A few months ago, I came across an article about notetaking on NPR.org. In research that was originally published in Psychological Science, Pam A. Mueller of Princeton University and Daniel M. Oppenheimer of UCLA studied how notetaking by hand or by typing on a computer might affect learning. A quote from the article:
“When people type their notes they have this tendency to try to take verbatim notes and write down as much of the lecture as they can. (On the other hand) the students who were taking longhand notes in our studies were forced to be more selective — because you can’t write as fast as you can type. And that extra processing of the material that they were doing benefited them.”
One hypothesis that Mueller and Oppenheimer developed is that when a person is taking notes by hand, “the processing that occurs” improved “learning and retention.”
The thought occurs that this might hold true as well when we contrast the benefits of drawing from direct observation with those gained by taking a photo of the same scene. The active seeing that drawing on location encourages can often lead to better understanding and more vivid visual memories.
On what turned out to be a beautiful Sunday morning after a few cloudy, showery days, the Seattle Urban Sketchers group met in the upper Queen Anne neighborhood just north of downtown. As I was viewing the subject of my first sketch, Nana’s Mexican Family Restaurant, I realized that the scene presented a multitude of details that would overwhelm the eye. I therefore chose to draw very selectively, leaving a lot of white space for the imagination to fill. This approach required the selection of a dominant element—in this case, the sign above the sidewalk—and then proceeding so that the drawing would lead the eye from one area of interest to the next. The key is never to lead the eye off the page.
I used a similar approach for the remaining two drawings I was able to do during the morning session.
This office building at 3500 First Avenue Northwest reminds me of the formal, geometric modernism of Gwathmey Siegel & Associates and other firms from the 1970s. I was told that Barney Vemo designed and built the structure in that same time period. After walking by this place many times, what I recall in my mind’s eye are these fragments that I drew, not the entirety of the whole as shown in the photograph taken from across the street.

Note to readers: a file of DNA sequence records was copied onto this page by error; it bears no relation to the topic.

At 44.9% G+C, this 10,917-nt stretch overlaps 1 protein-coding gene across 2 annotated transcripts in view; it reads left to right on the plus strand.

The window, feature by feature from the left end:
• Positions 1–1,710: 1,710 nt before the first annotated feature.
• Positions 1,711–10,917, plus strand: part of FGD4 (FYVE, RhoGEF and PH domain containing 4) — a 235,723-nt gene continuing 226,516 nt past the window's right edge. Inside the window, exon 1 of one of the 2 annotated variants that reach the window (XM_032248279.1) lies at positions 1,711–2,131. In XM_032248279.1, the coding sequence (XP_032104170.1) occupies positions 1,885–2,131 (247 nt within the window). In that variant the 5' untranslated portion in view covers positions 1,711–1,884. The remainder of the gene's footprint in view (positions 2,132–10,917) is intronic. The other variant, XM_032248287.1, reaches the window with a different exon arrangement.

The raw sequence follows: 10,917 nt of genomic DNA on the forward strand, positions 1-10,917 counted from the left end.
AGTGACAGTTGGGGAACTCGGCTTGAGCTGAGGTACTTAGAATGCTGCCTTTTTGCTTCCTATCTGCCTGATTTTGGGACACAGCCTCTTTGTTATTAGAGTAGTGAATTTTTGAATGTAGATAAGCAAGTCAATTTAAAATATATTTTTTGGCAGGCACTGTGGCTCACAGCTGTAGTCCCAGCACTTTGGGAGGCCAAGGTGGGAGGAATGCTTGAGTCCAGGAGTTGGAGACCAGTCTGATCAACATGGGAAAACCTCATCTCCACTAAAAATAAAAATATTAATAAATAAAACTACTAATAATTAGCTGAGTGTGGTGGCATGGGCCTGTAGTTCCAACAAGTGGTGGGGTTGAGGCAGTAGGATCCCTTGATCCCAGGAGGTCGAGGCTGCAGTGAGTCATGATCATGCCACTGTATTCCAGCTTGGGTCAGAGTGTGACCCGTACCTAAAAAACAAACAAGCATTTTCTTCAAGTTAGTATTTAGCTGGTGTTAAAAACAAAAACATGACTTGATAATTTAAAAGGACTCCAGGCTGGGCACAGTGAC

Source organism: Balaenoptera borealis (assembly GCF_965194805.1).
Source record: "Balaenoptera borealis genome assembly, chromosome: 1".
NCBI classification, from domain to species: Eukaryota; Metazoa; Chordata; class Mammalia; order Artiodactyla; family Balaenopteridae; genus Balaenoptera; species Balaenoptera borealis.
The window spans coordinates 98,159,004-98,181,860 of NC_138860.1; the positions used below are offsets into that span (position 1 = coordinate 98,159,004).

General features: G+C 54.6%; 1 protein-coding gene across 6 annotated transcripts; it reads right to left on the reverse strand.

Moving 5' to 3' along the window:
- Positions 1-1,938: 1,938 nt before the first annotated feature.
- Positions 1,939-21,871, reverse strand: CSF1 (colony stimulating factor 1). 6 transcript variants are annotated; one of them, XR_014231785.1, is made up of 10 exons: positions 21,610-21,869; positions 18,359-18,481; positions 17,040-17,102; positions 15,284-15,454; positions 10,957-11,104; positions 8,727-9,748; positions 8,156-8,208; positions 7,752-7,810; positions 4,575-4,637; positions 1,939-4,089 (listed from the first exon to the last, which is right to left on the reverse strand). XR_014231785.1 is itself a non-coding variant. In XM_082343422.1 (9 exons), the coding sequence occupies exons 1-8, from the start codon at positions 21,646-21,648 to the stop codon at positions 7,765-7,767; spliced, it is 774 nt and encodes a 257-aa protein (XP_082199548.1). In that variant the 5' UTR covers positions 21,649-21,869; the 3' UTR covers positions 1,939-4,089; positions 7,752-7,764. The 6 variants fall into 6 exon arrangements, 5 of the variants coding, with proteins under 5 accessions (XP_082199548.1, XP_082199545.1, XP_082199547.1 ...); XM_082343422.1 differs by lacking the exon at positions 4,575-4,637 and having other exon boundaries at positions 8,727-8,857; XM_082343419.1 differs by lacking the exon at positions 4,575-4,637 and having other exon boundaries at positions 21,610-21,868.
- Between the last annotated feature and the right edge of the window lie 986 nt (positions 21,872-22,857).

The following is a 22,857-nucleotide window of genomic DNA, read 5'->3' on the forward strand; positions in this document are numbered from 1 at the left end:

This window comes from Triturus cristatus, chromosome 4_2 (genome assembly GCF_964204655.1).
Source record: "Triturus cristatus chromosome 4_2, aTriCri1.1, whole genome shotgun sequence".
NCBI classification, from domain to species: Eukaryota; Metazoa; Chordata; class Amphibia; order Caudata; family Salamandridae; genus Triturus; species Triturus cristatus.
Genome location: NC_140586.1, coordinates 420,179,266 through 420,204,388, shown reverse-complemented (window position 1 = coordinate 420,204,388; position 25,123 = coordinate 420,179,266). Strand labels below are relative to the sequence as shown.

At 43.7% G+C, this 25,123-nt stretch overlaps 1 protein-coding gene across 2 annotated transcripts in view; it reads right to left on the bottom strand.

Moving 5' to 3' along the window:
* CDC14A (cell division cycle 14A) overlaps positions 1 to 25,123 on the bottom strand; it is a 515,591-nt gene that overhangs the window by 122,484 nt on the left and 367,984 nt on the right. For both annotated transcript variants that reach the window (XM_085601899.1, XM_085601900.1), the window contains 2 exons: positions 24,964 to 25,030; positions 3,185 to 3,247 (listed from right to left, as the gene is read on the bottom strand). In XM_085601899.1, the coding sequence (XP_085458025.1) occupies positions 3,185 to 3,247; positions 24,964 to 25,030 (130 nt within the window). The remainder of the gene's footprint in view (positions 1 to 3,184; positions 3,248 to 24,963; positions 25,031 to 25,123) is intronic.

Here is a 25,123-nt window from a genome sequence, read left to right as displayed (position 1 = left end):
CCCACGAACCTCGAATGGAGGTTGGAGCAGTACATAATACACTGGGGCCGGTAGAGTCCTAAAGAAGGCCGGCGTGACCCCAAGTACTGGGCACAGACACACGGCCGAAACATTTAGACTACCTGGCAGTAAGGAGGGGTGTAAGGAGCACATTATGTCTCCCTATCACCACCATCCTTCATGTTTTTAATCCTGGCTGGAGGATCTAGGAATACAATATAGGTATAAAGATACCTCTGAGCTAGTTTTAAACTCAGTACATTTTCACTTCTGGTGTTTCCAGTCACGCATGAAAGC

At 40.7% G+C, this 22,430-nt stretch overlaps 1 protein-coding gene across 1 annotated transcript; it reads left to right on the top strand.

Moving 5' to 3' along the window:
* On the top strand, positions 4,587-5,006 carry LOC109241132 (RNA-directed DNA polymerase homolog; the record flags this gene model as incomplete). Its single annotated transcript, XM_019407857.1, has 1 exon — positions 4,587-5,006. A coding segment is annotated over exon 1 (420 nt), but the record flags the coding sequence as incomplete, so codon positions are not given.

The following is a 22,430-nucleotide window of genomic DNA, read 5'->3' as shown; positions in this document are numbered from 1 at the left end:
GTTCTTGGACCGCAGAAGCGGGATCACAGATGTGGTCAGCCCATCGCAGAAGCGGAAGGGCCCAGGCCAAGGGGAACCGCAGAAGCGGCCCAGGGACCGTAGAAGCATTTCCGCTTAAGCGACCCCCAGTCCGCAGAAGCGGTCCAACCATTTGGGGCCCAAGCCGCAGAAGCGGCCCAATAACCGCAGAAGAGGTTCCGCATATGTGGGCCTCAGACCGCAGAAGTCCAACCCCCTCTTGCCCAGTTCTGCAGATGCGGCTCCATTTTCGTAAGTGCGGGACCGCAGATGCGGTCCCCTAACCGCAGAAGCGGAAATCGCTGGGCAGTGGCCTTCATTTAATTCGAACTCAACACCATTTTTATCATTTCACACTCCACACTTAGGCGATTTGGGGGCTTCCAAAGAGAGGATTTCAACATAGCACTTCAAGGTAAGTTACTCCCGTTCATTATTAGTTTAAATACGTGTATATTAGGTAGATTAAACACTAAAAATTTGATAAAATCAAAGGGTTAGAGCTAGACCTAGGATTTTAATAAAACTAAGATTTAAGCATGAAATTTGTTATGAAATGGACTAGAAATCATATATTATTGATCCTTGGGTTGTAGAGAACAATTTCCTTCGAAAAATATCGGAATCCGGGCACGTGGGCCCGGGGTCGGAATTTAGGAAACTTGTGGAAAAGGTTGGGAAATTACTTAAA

Sometimes, visual memories of places consist of single, iconic images. Think of the Pantheon in Rome or the Eiffel Tower in Paris. At other times, what we remember consists more of a collage of partial views rather than an image of the whole.
Thanks to all the participants in the Line to Color workshop Gail Wong and I led this past weekend in the Fremont neighborhood and Gasworks Park in Seattle. We appreciated the energy and willingness of everyone to endure the less than ideal weather conditions to draw and paint this weekend. When sketching while traveling or simply out and about, we often cannot control how hot, cold, or wet it is. We can only do the best we can.
After drawing on location for so long, I sometimes forget what it is like to be a beginner. More than a few participants mentioned how mentally tiring it was to draw all day, which, in thinking about it, shouldn’t have surprised me. Drawing, and the seeing it requires, does take effort, especially for beginners struggling to resolve the difference between what we know about something and how it might appear to the eye.
During these workshops, Gail and I rarely have the time to do any drawings of our own except for the quick demos we may do in our sketchbooks as we work with each of the participants one on one. Yesterday, to wrap up the workshop, we gathered at Seattle Center for a final session and I finally had the time to do a couple of sketches. The first is the view looking out from under the canopy at the base of the Space Needle, and the second is a contour line drawing of Space Bloom, an installation that combines art, science, and technology to enable the floral sculptures to sing and dance throughout the year.